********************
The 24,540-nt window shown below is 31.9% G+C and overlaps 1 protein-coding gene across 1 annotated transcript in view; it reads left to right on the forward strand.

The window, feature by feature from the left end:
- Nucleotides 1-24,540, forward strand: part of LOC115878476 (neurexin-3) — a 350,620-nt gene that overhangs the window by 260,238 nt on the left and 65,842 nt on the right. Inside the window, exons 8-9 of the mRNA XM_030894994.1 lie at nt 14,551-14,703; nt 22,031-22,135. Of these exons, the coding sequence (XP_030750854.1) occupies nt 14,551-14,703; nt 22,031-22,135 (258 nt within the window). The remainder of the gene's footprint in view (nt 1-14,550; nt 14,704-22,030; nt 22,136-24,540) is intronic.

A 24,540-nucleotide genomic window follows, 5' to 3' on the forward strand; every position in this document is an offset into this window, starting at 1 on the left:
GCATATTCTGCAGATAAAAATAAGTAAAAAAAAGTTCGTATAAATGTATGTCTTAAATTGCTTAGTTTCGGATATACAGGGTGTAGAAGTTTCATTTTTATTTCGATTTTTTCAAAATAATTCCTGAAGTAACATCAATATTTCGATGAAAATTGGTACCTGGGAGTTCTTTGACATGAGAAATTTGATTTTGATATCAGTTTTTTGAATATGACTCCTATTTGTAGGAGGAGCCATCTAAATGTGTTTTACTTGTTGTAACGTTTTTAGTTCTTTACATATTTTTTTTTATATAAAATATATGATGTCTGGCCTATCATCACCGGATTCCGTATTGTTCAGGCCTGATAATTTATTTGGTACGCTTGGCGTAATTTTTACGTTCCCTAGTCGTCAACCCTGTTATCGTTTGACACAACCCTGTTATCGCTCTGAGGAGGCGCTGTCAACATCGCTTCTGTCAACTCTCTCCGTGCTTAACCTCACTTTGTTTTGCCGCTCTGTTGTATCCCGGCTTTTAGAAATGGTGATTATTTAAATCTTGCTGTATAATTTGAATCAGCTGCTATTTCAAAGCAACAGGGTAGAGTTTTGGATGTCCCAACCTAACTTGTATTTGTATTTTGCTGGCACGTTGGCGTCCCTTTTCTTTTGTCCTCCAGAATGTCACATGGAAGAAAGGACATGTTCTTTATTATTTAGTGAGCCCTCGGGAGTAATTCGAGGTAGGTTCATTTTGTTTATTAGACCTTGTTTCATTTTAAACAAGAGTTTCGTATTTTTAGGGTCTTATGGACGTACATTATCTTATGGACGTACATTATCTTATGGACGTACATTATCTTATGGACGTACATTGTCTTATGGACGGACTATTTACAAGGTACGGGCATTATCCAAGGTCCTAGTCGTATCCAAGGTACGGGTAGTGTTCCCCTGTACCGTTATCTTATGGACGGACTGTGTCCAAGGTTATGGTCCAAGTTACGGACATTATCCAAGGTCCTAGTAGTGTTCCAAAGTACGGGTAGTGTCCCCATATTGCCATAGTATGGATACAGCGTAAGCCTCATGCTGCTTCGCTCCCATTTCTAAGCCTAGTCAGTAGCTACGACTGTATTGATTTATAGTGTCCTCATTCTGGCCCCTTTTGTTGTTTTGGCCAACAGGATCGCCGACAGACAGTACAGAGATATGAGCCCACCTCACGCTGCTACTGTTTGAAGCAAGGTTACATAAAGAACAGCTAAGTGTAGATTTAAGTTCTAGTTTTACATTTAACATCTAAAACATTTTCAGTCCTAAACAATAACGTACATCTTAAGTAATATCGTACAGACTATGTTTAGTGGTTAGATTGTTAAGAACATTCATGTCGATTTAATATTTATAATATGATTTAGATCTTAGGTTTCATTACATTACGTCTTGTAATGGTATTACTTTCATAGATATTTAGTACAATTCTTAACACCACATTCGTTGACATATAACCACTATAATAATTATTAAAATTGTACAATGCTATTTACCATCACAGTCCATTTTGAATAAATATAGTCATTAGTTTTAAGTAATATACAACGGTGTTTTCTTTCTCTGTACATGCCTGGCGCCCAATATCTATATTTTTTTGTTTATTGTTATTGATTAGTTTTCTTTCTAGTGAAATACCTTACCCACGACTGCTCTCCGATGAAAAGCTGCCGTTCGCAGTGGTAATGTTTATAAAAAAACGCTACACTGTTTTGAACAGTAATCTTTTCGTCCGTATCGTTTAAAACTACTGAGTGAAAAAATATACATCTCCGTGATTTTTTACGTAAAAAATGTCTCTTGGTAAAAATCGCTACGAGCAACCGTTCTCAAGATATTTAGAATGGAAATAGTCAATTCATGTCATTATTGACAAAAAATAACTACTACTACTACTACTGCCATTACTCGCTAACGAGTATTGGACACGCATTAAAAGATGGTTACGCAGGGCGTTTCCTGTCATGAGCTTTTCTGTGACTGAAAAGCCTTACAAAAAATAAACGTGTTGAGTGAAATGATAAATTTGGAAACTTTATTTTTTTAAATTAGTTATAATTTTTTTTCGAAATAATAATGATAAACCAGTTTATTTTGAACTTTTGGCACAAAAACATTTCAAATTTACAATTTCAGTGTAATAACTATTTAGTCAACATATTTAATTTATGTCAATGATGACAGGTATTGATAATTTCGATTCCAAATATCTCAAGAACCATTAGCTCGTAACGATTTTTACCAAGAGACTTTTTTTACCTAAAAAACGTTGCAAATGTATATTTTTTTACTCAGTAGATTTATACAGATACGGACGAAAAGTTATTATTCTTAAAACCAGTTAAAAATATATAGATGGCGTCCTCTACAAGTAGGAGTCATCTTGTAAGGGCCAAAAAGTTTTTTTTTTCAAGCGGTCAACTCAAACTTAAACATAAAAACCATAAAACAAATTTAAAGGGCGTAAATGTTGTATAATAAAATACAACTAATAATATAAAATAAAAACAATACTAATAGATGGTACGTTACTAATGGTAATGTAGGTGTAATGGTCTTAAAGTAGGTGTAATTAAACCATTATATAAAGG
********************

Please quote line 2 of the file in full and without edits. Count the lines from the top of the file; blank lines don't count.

The window, feature by feature from the left end: